Dear Dr. Linda, My Mother, my next-door neighbor and I have been having an ongoing conversation about the merits of reading to toddlers every night before bed. Every evening, my mother read to me and my brother when we were little, and I have to say that we both enjoyed it. It was just part of our routine. My neighbor and I aren’t convinced that it really fits today’s busy schedules. And more learning opportunities are available for little kids than when we were children. After all, our mom didn’t work outside our home until we were both in school. My neighbor and I both work. Our children are lucky to be in an excellent pre-school which they enjoy. And we know that preschool teachers read to the kids every day. Isn’t that enough? Does r…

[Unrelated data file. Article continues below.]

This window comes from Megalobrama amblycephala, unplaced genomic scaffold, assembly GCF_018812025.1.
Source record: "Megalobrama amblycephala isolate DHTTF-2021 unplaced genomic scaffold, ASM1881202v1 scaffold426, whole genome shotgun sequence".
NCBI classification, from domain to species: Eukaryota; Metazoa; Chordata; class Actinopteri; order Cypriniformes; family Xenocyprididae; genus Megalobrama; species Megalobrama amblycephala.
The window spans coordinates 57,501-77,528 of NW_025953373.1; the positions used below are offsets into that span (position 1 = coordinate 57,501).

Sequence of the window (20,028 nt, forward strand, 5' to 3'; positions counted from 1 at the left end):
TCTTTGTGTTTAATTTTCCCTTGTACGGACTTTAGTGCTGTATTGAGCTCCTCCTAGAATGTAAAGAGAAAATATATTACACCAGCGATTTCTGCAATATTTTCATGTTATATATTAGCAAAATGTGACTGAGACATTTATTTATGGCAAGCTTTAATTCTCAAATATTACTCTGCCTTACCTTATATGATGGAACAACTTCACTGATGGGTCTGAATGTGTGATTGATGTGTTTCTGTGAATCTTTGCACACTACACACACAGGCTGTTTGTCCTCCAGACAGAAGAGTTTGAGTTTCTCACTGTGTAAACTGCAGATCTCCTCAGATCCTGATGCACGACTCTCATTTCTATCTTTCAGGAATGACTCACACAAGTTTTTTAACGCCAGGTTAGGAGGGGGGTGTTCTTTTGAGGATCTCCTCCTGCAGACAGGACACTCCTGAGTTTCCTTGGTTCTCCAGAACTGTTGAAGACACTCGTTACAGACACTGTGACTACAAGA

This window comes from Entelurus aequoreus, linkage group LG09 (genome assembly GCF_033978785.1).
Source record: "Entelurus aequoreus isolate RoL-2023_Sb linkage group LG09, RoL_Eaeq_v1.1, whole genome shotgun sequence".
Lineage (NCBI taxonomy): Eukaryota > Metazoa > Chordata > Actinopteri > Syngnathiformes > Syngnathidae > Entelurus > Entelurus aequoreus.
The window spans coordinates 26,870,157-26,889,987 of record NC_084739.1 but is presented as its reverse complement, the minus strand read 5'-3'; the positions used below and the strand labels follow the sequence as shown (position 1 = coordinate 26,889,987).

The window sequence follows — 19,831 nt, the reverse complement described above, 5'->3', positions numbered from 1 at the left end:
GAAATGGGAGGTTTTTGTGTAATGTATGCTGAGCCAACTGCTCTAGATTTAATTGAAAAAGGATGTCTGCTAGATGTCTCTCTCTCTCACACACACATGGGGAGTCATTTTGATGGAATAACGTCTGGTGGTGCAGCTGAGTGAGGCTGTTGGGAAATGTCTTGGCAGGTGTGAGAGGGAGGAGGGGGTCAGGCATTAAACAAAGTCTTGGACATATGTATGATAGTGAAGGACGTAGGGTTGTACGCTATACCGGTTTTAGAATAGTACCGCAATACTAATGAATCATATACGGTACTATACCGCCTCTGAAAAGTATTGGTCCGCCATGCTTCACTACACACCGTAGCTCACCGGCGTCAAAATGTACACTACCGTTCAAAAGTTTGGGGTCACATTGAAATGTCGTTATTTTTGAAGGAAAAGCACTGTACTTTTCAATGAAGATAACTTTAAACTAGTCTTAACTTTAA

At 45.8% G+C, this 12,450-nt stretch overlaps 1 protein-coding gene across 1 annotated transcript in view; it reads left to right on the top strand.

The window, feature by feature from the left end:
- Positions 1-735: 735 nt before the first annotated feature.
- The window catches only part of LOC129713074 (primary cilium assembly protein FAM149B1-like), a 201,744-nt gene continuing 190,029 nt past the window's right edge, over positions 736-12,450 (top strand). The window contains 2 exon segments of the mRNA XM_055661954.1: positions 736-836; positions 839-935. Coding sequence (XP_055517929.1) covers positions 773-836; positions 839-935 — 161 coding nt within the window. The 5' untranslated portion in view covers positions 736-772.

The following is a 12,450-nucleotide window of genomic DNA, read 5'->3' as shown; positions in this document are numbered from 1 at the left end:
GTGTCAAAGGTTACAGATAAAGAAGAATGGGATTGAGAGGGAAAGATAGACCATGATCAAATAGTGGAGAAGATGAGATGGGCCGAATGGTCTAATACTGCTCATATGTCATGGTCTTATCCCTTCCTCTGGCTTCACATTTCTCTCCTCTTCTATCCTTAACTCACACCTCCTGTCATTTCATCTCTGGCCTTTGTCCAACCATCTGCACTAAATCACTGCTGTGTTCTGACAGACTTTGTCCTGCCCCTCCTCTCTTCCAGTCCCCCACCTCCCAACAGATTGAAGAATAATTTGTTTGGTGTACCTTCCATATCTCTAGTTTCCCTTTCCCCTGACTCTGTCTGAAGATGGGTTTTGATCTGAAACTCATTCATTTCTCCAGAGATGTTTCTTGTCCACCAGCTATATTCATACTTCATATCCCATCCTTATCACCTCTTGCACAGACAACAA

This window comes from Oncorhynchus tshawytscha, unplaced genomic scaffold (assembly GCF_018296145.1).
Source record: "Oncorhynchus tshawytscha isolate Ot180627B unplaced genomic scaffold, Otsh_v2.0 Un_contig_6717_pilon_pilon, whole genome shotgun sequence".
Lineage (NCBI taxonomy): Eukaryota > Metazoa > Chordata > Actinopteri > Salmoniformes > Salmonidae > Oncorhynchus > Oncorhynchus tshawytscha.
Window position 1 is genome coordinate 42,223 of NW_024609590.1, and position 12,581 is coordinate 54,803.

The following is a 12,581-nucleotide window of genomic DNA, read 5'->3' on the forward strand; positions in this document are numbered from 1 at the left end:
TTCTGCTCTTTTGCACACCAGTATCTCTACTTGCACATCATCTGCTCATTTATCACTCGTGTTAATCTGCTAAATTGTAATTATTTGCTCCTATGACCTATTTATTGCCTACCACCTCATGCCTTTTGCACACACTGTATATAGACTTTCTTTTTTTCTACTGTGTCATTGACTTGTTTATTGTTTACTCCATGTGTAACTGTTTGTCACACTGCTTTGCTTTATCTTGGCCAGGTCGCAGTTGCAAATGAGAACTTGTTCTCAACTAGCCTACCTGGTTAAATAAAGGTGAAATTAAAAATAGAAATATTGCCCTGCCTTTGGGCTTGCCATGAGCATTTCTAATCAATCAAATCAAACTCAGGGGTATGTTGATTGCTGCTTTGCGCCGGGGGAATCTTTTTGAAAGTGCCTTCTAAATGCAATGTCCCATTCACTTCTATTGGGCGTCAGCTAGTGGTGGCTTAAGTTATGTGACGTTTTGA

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Dear Dr. Linda, I was listening to a podcast about the importance of developing creativity in children and why it’s essential to child development. My kids love LEGOs, but this researcher argued that LEGOs don’t develop creativity. Then the same researcher said organized sports don’t develop creativity. My kids love their sports. I thought I was doing everything right, but I sure lost my confidence by the end of the podcast. What should I make them do to encourage creativity? I don’t want to have uncreative kids.   Uncreative Mom Dear Uncreative Mom, You’re not as uncreative as you think. Instead of simply accepting what you heard on the podcast, you’re thinking about it and asking questions. Congratulations on your first step…